Hospitals, as you know, are not getting enough vaccines to inoculate everyone right away so they are mostly relying on an “honor code” in which people schedule themselves depending on how much exposure they have to the virus and what underlying health conditions they may have. At UVA Health in Charlottesville, Virginia, one of the first groups to get vaccinated is the workers who clean hospital rooms in the ward where COVID-19 patients with the most severe cases are treated.
Stealing to survive: shoplifting in a pandemic
Shoplifting typically increases in troubled economic times. It is happening now.
Shoplifting is up markedly since the pandemic began in the spring and at higher levels than in past economic downturns, according to interviews with more than a dozen retailers, security experts and police departments across the country. But what’s distinctive about this trend, experts say, is what’s being taken — more staples like bread, pasta and baby formula.
“We’re seeing an increase in low-impact crimes,” said Jeff Zisner, chief executive of workplace security firm Aegis. “It’s not a whole lot of people going in, grabbing TVs and running out the front door. It’s a very different kind of crime — it’s people stealing consumables and items associated with children and babies.”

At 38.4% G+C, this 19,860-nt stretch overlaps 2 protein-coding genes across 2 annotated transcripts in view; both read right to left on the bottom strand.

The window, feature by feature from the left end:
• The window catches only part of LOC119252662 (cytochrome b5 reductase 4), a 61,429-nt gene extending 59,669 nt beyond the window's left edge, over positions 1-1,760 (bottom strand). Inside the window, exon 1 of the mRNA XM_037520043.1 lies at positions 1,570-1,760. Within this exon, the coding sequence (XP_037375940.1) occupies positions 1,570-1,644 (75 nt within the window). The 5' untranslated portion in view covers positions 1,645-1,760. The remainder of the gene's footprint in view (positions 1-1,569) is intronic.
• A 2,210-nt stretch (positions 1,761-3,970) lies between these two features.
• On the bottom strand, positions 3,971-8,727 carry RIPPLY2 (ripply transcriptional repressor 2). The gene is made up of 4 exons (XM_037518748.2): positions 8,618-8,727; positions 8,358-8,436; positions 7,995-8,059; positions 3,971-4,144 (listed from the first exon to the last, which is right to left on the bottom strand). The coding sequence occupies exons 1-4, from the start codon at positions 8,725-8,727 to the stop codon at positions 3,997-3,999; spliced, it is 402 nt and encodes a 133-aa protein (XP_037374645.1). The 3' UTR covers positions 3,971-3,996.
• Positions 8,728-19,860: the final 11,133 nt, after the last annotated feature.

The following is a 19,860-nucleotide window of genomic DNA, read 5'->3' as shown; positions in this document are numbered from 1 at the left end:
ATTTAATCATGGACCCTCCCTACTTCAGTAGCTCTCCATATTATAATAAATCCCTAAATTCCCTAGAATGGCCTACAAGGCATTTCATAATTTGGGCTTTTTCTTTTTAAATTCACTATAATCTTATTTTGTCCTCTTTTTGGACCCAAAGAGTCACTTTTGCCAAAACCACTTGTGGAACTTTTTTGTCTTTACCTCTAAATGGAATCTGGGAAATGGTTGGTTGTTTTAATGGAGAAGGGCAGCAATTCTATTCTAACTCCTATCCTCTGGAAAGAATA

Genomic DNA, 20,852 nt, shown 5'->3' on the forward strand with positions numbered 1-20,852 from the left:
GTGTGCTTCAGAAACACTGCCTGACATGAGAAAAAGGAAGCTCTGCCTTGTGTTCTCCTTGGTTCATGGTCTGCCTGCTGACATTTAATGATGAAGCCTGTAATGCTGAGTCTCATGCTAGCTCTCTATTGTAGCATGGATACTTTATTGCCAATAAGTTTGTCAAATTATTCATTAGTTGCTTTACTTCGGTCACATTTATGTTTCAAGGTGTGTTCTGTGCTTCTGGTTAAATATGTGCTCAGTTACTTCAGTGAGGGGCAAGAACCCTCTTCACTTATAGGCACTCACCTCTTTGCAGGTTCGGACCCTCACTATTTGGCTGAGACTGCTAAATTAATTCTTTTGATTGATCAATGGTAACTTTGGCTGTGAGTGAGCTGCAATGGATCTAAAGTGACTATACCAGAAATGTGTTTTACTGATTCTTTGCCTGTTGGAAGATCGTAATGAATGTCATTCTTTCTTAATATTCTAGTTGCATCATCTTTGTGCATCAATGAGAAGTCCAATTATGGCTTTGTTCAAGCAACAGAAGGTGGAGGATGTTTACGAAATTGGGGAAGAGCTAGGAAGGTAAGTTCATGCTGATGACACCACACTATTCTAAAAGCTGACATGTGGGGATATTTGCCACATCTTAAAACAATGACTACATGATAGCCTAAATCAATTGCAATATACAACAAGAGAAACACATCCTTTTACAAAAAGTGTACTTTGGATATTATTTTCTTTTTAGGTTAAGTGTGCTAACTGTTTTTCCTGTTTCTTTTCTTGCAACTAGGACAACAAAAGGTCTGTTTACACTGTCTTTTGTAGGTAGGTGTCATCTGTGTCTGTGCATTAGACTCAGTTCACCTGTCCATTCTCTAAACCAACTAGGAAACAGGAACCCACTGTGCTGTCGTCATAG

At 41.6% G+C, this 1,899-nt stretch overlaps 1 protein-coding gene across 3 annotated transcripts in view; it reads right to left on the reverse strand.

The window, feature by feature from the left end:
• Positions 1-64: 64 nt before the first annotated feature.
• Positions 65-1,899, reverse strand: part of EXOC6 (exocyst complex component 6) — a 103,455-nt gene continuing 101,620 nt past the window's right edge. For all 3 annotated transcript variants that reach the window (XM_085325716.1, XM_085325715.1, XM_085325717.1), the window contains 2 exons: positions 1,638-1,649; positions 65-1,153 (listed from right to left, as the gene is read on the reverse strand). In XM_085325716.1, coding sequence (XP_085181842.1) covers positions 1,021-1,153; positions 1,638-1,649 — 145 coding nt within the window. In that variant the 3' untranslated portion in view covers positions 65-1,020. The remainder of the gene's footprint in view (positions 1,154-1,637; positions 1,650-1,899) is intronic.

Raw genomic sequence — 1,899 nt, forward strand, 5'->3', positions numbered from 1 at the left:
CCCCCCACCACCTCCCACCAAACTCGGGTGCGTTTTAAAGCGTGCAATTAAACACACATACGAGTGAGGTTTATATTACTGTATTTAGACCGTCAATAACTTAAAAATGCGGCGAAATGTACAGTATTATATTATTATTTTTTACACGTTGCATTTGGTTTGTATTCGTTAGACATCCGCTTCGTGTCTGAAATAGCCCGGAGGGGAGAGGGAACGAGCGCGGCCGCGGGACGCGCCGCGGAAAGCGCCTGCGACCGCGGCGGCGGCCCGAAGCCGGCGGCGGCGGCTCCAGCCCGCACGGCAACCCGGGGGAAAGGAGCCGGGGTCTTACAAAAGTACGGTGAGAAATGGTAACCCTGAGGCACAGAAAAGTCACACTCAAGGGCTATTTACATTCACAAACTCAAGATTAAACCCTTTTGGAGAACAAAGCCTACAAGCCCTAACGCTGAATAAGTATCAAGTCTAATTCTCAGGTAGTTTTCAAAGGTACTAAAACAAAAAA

The story says the shoplifting of food, diapers, baby formula, and other necessities appears to be even greater now than it was just after other national crises, like the 2008 recession, when shoplifting rose 34%. The Post article continues:
Dollar Tree and Family Dollar, which often are concentrated in low-income areas, have seen “increasing instances of theft” during the past year, according to spokeswoman Kayleigh Painter. She declined to share specific data or protocols, but said the company is “continually evaluating and enhancing on-premise security and surveillance systems, as well as our associate training.”
In Philadelphia, reports of retail theft jumped about 60 percent, year over year, just after President Trump declared a national emergency in March because of the pandemic. They remained at elevated levels through at least July, according to local police data.